Pitching proposals: Kawakami, Zito, MillwoodBy
Yesterday we spent our time remembering the 16-year career of Andy Pettitte, one of the most beloved members of the late 90s dynasty. While we were busy musing on Game 5 of the 1996 World Series, others took the opportunity to slip some trade targets by us. As expected, none of them sounds particularly attractive.
Not long after news of Pettitte’s pending retirement broke, Ken Rosenthal suggested the Yankees would consider trading for Braves’ RHP Kenshin Kawakami. The Braves outrighted Kawakami to AA in November, which means he’s not on the 40-man roster. But he is still owed $6.67 million in 2011 regardless of roster status. The Braves have reportedly been shopping him around this off-season, including to Japanese clubs.
After a quality debut season in 2009, a 3.86 ERA in 156.1 IP, Kawakami dropped off in 2010. He finished with similar peripherals, but his results were far worse, a 5.15 ER in 87.1 IP. The Braves clearly don’t like him, and it’s tough to justify taking a player like that. But if any team can take the gamble and take on some salary, it’s the Yankees. Since he’s not on the 40-man roster he’s just another noodle in the bowl.
Someone, at some point, was going to make the case for the Yankees acquiring Barry Zito. Turns out it was Jonah Keri yesterday. He argues that the Yankees’ financial might can help them absorb some of the $64.5 million still owed Zito, and that he can add two wins to the team’s win total. While Jonah makes some good points, he also envisions something of a best case scenario. If something doesn’t break right and Zito tanks, the Yankees are still on the hook through 2013.
The Yankees might appear to have an endless budget, but there has to be a limit somewhere. If they want to lay out some cash to make a two-win upgrade, that’s usually fine. That is, if it doesn’t prevent them from making any other moves. Even if the Giants ate half of Zito’s remaining money, which they won’t, the contract will probably restrict the Yankees in some way. That’s the main reason I wouldn’t consider trading for Zito a worthy option.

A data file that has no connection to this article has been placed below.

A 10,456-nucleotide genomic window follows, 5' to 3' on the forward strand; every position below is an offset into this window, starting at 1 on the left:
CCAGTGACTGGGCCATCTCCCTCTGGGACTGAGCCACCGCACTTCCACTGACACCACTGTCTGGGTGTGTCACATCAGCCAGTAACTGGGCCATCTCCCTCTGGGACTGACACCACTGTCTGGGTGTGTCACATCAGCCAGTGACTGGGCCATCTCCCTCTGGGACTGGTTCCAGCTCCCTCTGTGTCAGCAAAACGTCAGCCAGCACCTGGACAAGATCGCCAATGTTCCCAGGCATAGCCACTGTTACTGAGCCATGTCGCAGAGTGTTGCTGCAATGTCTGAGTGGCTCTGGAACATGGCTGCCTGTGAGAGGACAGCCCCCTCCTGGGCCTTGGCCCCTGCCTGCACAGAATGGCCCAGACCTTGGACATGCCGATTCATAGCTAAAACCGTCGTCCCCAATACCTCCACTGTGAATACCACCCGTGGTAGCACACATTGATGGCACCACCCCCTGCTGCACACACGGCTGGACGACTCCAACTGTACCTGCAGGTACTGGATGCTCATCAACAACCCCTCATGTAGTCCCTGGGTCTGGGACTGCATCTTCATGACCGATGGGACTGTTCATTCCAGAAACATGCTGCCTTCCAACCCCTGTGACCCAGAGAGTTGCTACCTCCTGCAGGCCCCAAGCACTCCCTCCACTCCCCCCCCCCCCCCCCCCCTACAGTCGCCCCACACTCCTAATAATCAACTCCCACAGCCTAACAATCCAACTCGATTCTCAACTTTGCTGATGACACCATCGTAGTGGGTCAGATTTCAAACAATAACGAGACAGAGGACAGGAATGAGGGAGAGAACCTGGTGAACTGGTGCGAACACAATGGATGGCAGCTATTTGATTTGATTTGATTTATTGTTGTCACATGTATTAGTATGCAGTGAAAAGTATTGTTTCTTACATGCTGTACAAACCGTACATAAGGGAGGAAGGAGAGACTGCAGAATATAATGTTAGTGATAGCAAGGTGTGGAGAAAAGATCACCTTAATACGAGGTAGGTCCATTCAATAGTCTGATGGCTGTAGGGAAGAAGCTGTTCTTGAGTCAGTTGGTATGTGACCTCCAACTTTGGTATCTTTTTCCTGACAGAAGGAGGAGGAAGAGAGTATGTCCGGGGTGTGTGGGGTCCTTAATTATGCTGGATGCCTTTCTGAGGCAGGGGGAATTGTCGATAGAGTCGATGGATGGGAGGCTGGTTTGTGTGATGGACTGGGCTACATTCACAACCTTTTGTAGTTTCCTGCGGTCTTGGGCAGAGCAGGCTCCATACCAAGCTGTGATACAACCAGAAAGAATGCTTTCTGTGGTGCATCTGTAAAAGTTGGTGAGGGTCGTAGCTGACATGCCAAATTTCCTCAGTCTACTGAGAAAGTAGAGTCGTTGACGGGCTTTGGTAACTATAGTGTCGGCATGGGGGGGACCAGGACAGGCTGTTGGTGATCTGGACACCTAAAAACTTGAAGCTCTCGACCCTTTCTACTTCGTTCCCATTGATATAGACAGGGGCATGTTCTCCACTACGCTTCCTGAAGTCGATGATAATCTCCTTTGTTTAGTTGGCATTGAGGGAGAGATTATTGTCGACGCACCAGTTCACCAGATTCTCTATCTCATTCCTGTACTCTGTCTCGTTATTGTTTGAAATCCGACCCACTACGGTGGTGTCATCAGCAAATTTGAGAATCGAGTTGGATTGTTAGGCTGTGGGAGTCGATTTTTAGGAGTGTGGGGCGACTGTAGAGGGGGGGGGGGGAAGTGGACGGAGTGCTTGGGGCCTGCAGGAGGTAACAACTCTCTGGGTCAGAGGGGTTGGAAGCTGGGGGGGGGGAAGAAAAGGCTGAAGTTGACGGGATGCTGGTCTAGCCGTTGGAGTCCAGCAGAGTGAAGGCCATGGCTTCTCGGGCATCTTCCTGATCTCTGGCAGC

We have spent more words than I’d ever thought possible discussion the prospect of adding Kevin Millwood. These might be the last. His name surfaced shortly after the Pettitte news broke, but not in a positive way.
Buster Olney reported that Millwood is seeking $4 to $5 million, which explains why he remains a free agent. I can’t see any team making that kind of outlay. His price will come down later, but the Yankees have little reason to offer him a major league contract. Even then it might not work. Ken Davidoff quotes an AL exec on the matter: “Millwood is not a help. He’s just a name people know.” Let’s bury this one.
We’re going to see plenty of pitchers connected to the Yankees in the next few weeks, but don’t expect anything to happen. As Olney says, “The Yankees don’t feel like they need to be in a big rush to augment [their] rotation; they have two months to evaluate [their] own guys, look for a trade.” They already have seven guys to compete for those last two spots. They can stick with that for the time being and wait to see if an opportunity develops.